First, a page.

LYNNWOOD — Tirhas Tesfatsion’s sister remembers her as incredibly loving.
If she saw someone who needed a pick-me-up, she would take off her earrings and give them to that person.
“She always had the most beautiful smile, the most loving human,” said Tesfatsion’s sister, who did not want to be identified by name. “That was her job. To love and give love and she should not have been taken away.”
Tesfatsion died July 13, less than 36 hours after being booked into the Lynnwood Jail for investigation of a DUI. The Snohomish County Medical Examiner’s Office determined she died by suicide. She was 47.
Members of Tesfatsion’s family rallied Monday evening outside Lynnwood City Hall. Under a framed portrait of the Lynnwood woman were half a dozen candles with crosses on them. Her family called for answers explaining how Tesfatsion died. Later, inside City Hall, they urged the city to hit the pause button on a new jail that would cost tens of millions of dollars, which was originally on the City Council agenda the same evening.
Under pressure from the vocal crowd, the council passed a motion to request a new independent investigation into the death through the state Attorney General’s Office.
Lynnwood police pulled over Tesfatsion just after midnight July 12. She had been driving about 30 mph on Highway 99, where the speed limit is 45, according to a police report obtained by The Daily Herald through a public records request. She told police she hadn’t been drinking but said she had taken oxycodone and anti-depressant medication, according to the police report.
Family of Tirhas Tesfatsion, who died by suicide at the Lynnwood Jail earlier this month, gathered outside City Hall this afternoon. Calling for an independent investigation into her death. pic.twitter.com/BSUl841xPI— Jake Goldstein-Street (@GoldsteinStreet) July 27, 2021
Tesfatsion had also been arrested for investigation of driving under the influence in December 2020, police wrote in their report in July.
A custody officer found Tesfatsion unresponsive at about 3 p.m. July 13 near the shower of the female detention area in the jail. She was housed in an area designed for multiple female inmates, but she was the only one there at the time. The unit has two video cameras, but the shower area is “digitally masked for privacy,” according to Lynnwood police.
The family led a chant claiming Tesfatsion’s death wasn’t suicide and called for the release of video footage.
“She was a human being. She was my sister. She was a family woman. She had kids. She had life. Her life should’ve never been taken away under the custody of people that are supposed to protect her,” Tesfatsion’s sister said. “… I want to know what happened to my sister.”
After rallying outside City Hall, members of Tesfatsion’s family led a crowd into the building for a Lynnwood City Council meeting. The council was scheduled to vote to move forward on the new Community Justice Center that would include a new jail for misdemeanor charges, the police department and a court. What followed was over 2½ hours of contentious dialogue between the city’s elected officials and those seeking answers for Tesfatsion’s death.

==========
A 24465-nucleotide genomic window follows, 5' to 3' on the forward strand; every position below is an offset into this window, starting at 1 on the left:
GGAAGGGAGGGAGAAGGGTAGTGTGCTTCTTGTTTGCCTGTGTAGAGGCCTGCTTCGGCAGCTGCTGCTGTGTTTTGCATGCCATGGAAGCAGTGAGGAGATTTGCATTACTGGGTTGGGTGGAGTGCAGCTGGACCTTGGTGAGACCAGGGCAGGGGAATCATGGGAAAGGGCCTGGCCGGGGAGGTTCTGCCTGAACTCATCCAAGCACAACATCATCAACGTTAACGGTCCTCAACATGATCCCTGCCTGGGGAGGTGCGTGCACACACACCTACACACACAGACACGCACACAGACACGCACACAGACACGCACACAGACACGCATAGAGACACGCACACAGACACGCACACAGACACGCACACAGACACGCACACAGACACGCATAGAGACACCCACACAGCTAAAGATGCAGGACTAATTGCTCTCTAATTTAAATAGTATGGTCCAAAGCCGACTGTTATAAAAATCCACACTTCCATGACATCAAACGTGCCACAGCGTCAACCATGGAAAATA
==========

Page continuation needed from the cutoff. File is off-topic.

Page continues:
The four city council members and the mayor attending the meeting in person were all white. Tesfatsion was Black.
Earlier this month, Lynnwood police had asked the Kirkland Police Department to conduct an investigation into Tesfatsion’s death. Tesfatsion’s family said the inquiry doesn’t serve as true oversight. The family’s attorney, James Bible, called the police investigation “rinky-dink” and “fake.”
Mayor Nicola Smith said the city would start working on a letter to the attorney general Tuesday, seeking an independent investigation.
Inside Lynnwood City Hall where the city council is set to vote on tens of millions of dollars in funding for a new Community Justice Center. pic.twitter.com/ZEoOaNOYA2— Jake Goldstein-Street (@GoldsteinStreet) July 27, 2021
“Once we see the results of (the Kirkland police) investigation, that doesn’t mean that that’s the end of it,” council President George Hurst said. “That doesn’t mean we can’t have another independent investigation.”
Meanwhile, the family and their supporters said Tesfatsion’s death shows the city should not be moving forward on a new jail facility.
“The city of Lynnwood is no place to house human souls for profit,” Bible said.
Advocates of the center, including Councilmember Christine Frizzell, argue it would be a positive for the community because it includes programs to reduce recidivism, such as a partnership with the Community Health Center of Snohomish County to bring rehabilitative services.
The City Council had planned to vote Monday on the center’s funding, but while Tesfatsion’s family and dozens of others rallied outside, they voted to remove that from the agenda, Hurst said. The council now plans to vote on the legislation next Monday at its 6 p.m. meeting.
The standing-room-only crowd at City Hall said they will be back.
Jake Goldstein-Street: 425-339-3439; firstname.lastname@example.org. Twitter: @GoldsteinStreet.